In adults, the first signs are often dysphagia (pain and difficulty swallowing) and a pain in the neck. In neonates, starts with a refusal to suckle. As the infection progresses, appear trismus (blocking of the jaw in the closed position), the rictus sardonic (grimace characteristic due to the contracture of the muscles of the face) and opisthotonus (hyper extending the neck and a back muscle contracture paravertébraux). A sweating is common. The contracture of the muscles of the abdominal wall can simulate an acute abdomen. Then there are widespread spasms (upper limb flexion, extension in the lower limbs), triggered by any stimulus (noise, light, touch) or arising spontaneously in serious forms. The disease progresses so inexorably towards respiratory arrest by laryngeal spasm and / or spasm of the respiratory muscles. When resuscitation advanced means are available (curare and mechanical ventilation), death is caused by the infringement of vegetative functions (hyper / hypothermia, hypertension / hypotension, cardiac arrhythmias), which occurs later in the décours of the disease. The muscle spasms are extremely painful. The disease does not alter the state of consciousness.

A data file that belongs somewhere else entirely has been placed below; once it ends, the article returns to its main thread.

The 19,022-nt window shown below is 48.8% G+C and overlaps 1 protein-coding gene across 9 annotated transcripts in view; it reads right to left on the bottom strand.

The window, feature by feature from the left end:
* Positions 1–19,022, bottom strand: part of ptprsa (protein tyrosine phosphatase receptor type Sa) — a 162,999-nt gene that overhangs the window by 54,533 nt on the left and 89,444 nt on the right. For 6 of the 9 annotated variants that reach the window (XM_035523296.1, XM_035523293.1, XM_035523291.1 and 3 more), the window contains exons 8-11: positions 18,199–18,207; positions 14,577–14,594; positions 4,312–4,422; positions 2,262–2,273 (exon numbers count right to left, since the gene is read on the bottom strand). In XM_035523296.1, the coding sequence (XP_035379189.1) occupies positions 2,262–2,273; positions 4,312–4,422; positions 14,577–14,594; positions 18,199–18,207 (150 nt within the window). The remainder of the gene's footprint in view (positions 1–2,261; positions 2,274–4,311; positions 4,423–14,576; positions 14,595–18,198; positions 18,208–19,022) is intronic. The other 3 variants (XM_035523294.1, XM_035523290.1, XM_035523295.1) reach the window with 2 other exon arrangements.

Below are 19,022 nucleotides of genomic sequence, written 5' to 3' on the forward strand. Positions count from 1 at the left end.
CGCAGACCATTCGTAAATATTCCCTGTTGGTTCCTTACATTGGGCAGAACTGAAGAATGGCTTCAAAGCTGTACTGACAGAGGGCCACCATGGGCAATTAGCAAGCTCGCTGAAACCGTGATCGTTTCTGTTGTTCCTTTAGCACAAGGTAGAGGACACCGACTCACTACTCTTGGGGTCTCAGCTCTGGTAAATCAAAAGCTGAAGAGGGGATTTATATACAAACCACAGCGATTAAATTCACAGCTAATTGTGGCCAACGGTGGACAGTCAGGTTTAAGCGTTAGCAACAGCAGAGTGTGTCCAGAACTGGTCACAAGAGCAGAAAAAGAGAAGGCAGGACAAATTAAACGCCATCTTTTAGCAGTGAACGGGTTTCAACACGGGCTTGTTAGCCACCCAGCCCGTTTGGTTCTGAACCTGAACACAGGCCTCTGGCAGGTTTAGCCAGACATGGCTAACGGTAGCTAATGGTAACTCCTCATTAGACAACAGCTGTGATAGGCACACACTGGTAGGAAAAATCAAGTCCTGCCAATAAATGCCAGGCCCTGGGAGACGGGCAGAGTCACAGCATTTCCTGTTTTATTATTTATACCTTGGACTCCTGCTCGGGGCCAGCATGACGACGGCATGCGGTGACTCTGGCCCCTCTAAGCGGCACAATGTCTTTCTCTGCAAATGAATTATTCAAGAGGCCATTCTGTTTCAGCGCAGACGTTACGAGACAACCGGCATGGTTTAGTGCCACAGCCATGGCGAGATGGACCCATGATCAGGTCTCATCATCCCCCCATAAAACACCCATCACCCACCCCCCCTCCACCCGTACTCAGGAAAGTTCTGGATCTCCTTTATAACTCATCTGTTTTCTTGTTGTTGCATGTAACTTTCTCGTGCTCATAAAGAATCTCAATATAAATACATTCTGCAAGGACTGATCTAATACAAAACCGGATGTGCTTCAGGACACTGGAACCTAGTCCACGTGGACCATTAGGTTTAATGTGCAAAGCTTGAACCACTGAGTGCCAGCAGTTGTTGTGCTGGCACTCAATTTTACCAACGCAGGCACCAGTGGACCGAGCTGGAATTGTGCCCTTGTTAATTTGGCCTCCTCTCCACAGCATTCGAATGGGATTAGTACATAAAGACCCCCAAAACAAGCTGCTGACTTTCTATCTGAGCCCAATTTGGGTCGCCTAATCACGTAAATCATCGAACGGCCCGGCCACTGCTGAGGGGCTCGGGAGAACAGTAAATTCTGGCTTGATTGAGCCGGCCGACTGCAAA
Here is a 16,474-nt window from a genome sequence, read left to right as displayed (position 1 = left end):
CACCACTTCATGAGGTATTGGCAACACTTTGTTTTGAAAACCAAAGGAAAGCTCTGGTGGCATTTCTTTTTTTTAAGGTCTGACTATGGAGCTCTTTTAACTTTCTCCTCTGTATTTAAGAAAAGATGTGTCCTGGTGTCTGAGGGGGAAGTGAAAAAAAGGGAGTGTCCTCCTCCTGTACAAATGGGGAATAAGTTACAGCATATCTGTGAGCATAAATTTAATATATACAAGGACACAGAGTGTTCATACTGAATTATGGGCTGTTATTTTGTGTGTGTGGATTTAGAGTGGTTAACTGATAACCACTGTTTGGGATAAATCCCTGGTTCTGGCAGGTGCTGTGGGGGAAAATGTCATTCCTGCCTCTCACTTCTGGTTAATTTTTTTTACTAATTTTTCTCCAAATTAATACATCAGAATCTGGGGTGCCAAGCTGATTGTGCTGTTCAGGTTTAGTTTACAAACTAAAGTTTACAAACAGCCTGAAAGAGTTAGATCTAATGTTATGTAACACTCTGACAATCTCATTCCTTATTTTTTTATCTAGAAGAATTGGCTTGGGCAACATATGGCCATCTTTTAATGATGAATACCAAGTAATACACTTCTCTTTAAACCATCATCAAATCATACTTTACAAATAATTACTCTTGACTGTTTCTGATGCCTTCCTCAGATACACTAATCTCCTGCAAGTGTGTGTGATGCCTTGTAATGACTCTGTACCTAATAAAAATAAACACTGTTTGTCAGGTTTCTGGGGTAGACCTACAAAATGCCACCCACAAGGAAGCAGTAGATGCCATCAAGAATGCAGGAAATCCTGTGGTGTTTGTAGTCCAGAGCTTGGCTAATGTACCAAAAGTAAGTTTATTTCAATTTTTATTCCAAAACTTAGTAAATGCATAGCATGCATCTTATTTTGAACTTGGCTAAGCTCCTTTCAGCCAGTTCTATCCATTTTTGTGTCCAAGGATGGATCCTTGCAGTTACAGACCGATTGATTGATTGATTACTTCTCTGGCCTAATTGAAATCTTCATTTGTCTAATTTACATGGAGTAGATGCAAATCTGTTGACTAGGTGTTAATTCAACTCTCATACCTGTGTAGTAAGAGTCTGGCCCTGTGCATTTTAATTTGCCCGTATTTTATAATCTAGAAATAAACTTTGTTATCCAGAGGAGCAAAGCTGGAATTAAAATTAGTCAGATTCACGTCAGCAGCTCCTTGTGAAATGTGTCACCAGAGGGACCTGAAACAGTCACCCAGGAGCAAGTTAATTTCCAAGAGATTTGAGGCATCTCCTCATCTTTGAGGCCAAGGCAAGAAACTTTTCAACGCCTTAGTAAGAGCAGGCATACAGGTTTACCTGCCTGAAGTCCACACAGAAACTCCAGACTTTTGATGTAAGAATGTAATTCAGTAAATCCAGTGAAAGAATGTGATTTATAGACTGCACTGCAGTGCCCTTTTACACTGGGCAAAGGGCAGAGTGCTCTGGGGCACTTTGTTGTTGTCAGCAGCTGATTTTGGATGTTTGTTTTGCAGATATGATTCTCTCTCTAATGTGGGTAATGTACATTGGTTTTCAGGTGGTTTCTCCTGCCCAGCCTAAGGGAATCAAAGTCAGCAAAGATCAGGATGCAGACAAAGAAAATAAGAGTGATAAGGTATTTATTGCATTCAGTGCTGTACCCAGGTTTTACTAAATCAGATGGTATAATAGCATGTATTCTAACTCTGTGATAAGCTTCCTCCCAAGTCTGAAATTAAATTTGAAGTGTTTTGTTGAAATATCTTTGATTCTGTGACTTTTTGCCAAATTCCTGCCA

The diagnosis is only clinic. The test of the tongue depressor captive may be useful in crude forms (94% sensitivity and specificity 100%): is touched with a tongue depressor the posterior wall of the pharynx. At the individual not reached, it triggers a reflex nausea and an attempt to deport the tongue depressor. The individual reached, it will bite lowers the language without trying to spit. No deleterious effect of this test (eg laryngeal spasm) has been reported.